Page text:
An answer, and also a map—the map Liza lacks—for what the journey might look like. Spring comes. Not always easily, not always painlessly, not always as quickly as we want or as we need, but in the end and at the last. Spring comes. Deep down, I know that.
I’m not talking about post-apocalyptic fiction, though I enjoy the genre and have even written in it. I’m talking in the broader sense, when a fictional world is built on assumptions that the reader or viewer comes to accept, and then those assumptions get questioned, and one way or another it becomes clear they cannot hold.
When I saw Star Wars: The Force Awakens, I loved it for affirming a science fantasy world that I’d loved since elementary school. But when I saw Star Wars: The Last Jedi, I loved it for questioning that world, for showing characters I loved as flawed, for giving us the sense that the Jedi, in their way, were as problematic as the Sith, or at the least, problematic enough that a something had to give, to change.
When Luke Skywalker said the Jedi had to end, he seemed to have a point. And at the very end of the movie, when we saw an unnamed young stable sweeper using the force, without training and without any apparent danger, I saw what seemed to be the first hints of a new world, a new way of looking at the force and its place in the world, and what it was for and who it belonged to.
After all, we’ve been hearing for ages about the need to bring balance to the force. Perhaps balance meant moving beyond the rigid dichotomy of Sith and Jedi, of black and white, of starkly clear-cut good and evil.
So I settled in to Star Wars: The Rise of Skywalker with hopes that I was about to see this universe that had for so long been a part of my life undergo a fundamental, mythic transformation.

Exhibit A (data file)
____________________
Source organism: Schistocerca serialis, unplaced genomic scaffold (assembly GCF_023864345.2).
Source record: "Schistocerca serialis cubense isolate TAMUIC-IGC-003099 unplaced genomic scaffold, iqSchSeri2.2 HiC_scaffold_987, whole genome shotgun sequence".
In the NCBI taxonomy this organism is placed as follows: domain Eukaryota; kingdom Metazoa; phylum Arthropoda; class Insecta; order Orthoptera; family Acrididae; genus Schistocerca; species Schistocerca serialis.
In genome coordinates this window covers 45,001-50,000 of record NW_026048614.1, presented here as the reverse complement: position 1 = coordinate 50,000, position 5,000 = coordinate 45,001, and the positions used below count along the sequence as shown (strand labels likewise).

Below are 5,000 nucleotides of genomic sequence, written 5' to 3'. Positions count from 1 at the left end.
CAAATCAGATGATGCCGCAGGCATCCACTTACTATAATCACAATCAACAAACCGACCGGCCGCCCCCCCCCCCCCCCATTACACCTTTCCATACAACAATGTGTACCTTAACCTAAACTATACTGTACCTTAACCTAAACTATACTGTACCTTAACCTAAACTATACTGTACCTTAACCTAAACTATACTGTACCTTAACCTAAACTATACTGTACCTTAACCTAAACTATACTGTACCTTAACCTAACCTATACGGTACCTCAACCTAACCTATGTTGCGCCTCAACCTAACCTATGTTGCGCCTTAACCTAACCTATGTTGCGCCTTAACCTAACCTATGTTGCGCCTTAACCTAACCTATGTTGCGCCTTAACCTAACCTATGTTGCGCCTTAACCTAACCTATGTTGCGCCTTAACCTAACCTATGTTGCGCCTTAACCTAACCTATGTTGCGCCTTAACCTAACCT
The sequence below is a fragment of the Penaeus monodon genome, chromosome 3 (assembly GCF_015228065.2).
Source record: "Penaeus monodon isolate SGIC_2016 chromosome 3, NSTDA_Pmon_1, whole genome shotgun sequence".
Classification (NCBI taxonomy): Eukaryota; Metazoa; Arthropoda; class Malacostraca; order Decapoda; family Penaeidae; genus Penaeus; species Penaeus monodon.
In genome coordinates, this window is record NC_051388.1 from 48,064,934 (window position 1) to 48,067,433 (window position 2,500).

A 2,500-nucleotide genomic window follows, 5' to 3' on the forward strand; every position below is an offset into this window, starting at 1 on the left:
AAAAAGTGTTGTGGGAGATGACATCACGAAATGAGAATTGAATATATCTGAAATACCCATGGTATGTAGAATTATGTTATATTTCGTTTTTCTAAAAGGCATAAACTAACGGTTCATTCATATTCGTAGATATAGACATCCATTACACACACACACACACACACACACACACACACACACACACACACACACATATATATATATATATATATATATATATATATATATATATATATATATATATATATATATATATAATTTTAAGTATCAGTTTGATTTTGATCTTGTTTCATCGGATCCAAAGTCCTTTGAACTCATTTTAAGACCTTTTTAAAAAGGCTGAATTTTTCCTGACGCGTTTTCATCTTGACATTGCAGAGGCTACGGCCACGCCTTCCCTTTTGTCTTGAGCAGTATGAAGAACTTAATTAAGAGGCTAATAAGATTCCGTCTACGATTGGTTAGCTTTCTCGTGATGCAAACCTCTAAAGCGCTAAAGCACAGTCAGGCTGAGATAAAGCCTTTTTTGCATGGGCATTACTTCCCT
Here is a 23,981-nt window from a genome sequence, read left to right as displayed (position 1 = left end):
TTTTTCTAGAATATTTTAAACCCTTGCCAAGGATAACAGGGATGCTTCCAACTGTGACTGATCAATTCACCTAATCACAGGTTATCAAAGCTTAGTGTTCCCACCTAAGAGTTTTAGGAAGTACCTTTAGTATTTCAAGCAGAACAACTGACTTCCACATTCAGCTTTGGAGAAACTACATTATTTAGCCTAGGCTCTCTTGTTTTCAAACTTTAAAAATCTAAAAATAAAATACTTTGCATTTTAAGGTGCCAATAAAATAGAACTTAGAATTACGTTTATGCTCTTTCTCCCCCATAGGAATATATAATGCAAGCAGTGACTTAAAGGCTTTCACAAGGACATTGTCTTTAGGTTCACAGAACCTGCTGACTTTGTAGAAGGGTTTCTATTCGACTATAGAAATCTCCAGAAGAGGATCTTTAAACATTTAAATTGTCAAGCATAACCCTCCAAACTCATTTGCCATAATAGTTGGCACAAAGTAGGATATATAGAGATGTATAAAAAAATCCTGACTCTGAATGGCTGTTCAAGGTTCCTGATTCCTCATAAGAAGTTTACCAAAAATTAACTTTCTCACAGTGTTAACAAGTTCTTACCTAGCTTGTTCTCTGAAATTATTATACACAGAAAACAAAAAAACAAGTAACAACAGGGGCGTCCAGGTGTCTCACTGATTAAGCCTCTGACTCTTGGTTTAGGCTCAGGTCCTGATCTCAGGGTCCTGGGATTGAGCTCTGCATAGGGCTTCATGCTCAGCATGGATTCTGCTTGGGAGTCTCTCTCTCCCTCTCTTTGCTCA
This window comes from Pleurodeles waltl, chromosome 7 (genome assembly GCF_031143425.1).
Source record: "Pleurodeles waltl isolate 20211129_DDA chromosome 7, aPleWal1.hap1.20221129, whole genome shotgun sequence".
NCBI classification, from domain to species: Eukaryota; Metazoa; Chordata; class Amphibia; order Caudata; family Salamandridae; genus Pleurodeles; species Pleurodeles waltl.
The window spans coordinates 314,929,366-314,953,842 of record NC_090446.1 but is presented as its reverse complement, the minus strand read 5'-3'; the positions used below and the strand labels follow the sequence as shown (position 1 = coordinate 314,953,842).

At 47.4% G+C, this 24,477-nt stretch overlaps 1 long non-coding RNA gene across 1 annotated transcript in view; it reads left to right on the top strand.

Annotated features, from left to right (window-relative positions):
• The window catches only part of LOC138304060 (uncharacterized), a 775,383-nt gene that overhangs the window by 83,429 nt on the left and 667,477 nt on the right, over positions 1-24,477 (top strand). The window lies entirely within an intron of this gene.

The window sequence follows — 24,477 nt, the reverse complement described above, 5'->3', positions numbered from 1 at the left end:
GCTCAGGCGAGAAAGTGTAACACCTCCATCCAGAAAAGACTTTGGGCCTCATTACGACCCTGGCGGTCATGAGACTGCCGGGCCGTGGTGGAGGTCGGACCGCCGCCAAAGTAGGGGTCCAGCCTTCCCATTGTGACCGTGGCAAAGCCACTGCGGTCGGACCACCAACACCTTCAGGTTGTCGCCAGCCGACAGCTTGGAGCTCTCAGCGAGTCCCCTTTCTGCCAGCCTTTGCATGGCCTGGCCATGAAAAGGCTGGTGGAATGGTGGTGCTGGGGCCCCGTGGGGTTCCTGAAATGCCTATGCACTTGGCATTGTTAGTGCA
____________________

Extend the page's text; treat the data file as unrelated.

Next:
Perhaps I should have known better.
But for much of the movie, it seemed the story was heading just that way. Time and again, Rey found third options, alternate solutions, instead of going with the standard attack or retreat, fight or flight responses I’d come to expect. She got creative, thought outside the teachings of the first eight movies, and even, in the end, figured out that the force could be used for healing, not just for inflicting damage and teleporting small objects and convincing the occasional stormtrooper that you’re not worth bothering with. (I’ve long thought that magical healers and magical warriors must have, at the core, the same basic magic.)
And then there were Rey and Kylo, both closer to the middle than the edges of their respective orders, so close they could fight back to back, surely poised to set that fundamental change in motion.
But in the end, the final battle is literally a battle between all the Sith that ever existed and all the Jedi that ever existed. If the Jedi fought defensively, and with love rather than hate, in the end it was still their greater power that won the day.
A friend who writes tie-in novels for another fictional universe once told me that he had the freedom to do whatever he wanted, so long as he put everything back where it started by the last page.
I felt like this is what happened in The Rise of Skywalker, which is in retrospect unsurprising for a franchise with many more stories to tell.
I enjoyed the movie, which may not be clear from all I’ve said about it so far. At times I enjoyed it a lot. There are bits that I’m squeeeeeing about in various forums, even now. The importance of chosen family. The fact that the force can heal. Jedi master Leia Organa. Flying stormtroopers. C3POs sacrifice. A certain Wookiee, receiving his medal at last.
The importance of remembering we’re not alone, no matter what fear tries to tell us.
Yet in the final moments of The Rise of Skywalker, that unknown stablehand is forgotten. Rey buries Luke and Leia’s lightsabers, letting me think, for just a moment more, that maybe everything was going to change after all. Then Rey pulls out her own lightsaber, consciously chooses Team Skywalker over Team Palpatine, and the status quo—a dichotomous world with two choices and two sides, is affirmed.
The universe I’ve long loved was still there, intact.
I’m reading from the new edition of Tiernay West, Professional Adventurer on Arizona Public Media’s Arizona Spotlight tomorrow (Thursday). If you’re in Southern Arizona, tune in to KUAZ at 8:30 a.m. or 6 p.m. to hear me. Or you can listen anytime, from anywhere, by visiting Arizona Spotlight’s website.